If the Earth's Moon had a water ocean of depth 2-4 Km, how high would the tides rise due to the Earth's gravity? (Just a hypothetical question.)

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    $\begingroup$ What do you mean by tides? Since our moon is tidally locked to the Earth, and thus Earth tides on moon will be stationary with respect to its surface (this is not 100% true since its orbit is slightly elliptical, which cause libration). $\endgroup$
    – fibonatic
    Commented Jan 10, 2015 at 16:28
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    $\begingroup$ Slightly extending that question: What about tidal influence due to the sun? If the moon is locked to the Earth, it should experience tidal forces due to the changing distance to the sun. $\endgroup$
    – engineer
    Commented Jan 13, 2015 at 8:21
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    $\begingroup$ The Sun's distance would not greatly affect tides, but its position would, as the Moon is not tidally locked to the Sun as it is to Earth. While the affect of the Earth would be rather consistent and may not qualify to the Earthlike concept of tides, the Moon would have Earthlike tides caused by the Sun, though perhaps not as pronounced - something which the current answers seem to have overlooked. $\endgroup$ Commented Jan 21, 2015 at 8:15

2 Answers 2


The tide would be locked in place, roughly, because the Moon always shows the same side to the Earth (tidally locked). But the height of the water at the location facing the Earth and the opposite side should be greater than the mean height, and at the limb, as we see it, the height will be lower than the mean but by half the magnitude of the high tide.

Imagine installing a pipe with cross-section 1 cm$^2$ from the top of the ocean at its high point down to the center of the moon and then back up to the top of the ocean at a point where the net tidal field from the Earth is 0. Fill it with water until one side is equal with the water level on one side and its level on the other side will automatically be equal to the water level there. The weights of the water on both sides need to be equal if it is static. For now, we will ignore that g changes when one gets deep into the moon. Therefore, roughly speaking $\rho$gh should be the same in both sections of the pipe, and: $$ \rho(g_M - g_t)(h_t + r_M) = \rho g_M r_M $$

where $g_t$ is tidal acceleration $$ g_t(Moon) = 2\frac{GM_Er_M}{d^3}. $$ Subscript M means Moon and E means Earth and d is the separation between the Earth and Moon. Solving for h$_t$ gives: $$ h_t = \frac{g_tr_M}{g_M - g_t} \sim \frac{g_t}{g_M}r_M $$ We could substitute values in here, but if we do this in comparison with the height of the tide on the Earth, 54 cm, we cancel out some of the error in the approximation and get an even simpler formula, namely, $$ \frac{h_t(Moon)}{h_t(Earth)} = \frac{M_E}{M_M} \frac{g_E}{g_M} \Big(\frac{r_M}{r_E}\Big)^2 $$ The mass of the Earth is 81.3 time greater, the acceleration at the surface of the Moon is 1/6.25 of Earth's g force, and the diameter of the Moon is 0.2725 of the Earth. So, that is 81.3*6.25*.2725$^2$ = 37.7 time higher than the Earth's tide or 37.7*54 cm = 20.4 meters. Note that the height of the ocean does not matter as long as it is considerably more than 20 meters.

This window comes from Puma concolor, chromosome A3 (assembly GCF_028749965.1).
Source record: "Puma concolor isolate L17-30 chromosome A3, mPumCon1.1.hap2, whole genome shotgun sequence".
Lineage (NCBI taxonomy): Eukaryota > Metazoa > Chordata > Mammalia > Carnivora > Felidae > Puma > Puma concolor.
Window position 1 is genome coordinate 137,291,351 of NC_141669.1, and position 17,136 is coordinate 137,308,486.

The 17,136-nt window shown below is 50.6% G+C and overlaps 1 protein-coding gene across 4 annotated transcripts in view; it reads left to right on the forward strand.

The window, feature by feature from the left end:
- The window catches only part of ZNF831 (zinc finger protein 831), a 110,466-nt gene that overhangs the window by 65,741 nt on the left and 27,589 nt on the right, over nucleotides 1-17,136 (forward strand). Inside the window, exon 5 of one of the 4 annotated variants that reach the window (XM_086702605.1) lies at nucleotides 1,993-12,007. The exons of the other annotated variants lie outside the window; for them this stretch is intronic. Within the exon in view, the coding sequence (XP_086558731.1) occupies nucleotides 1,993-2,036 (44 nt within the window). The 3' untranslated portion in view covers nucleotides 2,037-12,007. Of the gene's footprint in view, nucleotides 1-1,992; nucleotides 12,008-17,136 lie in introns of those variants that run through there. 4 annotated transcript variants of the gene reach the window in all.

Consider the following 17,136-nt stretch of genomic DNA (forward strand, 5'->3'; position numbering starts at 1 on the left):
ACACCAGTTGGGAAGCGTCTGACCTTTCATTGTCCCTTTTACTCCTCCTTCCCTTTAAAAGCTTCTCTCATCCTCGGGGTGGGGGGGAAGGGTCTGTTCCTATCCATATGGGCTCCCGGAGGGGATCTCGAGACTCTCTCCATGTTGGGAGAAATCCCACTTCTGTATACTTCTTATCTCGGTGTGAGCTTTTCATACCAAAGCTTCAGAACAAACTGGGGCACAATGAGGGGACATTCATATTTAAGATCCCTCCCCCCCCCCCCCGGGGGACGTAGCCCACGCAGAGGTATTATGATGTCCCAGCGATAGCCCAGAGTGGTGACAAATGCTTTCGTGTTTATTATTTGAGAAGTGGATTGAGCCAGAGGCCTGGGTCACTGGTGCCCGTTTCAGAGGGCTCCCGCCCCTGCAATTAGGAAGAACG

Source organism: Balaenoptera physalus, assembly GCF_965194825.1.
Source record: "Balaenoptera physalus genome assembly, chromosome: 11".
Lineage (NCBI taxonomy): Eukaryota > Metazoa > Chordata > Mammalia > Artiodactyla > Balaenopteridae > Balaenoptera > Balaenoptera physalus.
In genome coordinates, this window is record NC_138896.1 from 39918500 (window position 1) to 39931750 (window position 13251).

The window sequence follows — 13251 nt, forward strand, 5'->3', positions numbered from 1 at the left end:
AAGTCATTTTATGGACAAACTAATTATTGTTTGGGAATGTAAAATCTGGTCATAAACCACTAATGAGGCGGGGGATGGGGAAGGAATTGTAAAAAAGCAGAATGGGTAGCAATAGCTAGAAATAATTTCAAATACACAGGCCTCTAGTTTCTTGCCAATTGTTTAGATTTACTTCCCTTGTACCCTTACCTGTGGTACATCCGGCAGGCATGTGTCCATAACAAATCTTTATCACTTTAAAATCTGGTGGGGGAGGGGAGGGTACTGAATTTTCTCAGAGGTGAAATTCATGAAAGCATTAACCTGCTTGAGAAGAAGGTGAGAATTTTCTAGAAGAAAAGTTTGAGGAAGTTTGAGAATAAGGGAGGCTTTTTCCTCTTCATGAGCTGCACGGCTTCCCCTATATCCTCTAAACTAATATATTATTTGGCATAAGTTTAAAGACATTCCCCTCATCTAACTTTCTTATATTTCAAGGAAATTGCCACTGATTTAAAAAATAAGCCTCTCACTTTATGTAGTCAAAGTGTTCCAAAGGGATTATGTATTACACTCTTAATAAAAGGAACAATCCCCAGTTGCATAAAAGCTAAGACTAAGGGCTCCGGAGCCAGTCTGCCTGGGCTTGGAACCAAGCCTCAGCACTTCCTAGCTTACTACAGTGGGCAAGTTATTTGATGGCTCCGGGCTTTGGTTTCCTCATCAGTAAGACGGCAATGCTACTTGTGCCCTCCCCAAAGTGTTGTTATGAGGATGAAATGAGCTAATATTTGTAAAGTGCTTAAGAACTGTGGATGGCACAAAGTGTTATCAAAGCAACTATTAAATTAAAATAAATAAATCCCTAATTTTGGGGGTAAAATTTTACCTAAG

On the other hand, the water would begin boiling since it is at 0 pressure until a water atmosphere is created, but the moon is too small to hold an atmosphere for long and the whole ocean would be gone in a while.

  • $\begingroup$ The height of the water relatively to what, to which level standard? $\endgroup$ Commented Sep 11, 2016 at 16:48
  • $\begingroup$ Well, relative to "sea level", of course. Sea level would be the level that the top of the water would reach with no external gravity source, if the entire body were covered in water. That is, if there were no earth nearby the moon. $\endgroup$
    – eshaya
    Commented Sep 12, 2016 at 20:03

There would be a tide of approximately 28 days due to centrifuge effect,the water being free flowing,about the mid point centre of gravity of the 2 masses. Our tides are monthly but appear daily due to earth 24hr rotation.Variation in sub-marine land masses and ocean baison cross flow have sub tidal effect that can lag or lead the moon phased tide.On a water depth of 2-4km it may,as an independent body, go towards the outside of the rotational system leaving one side dry so to speak.


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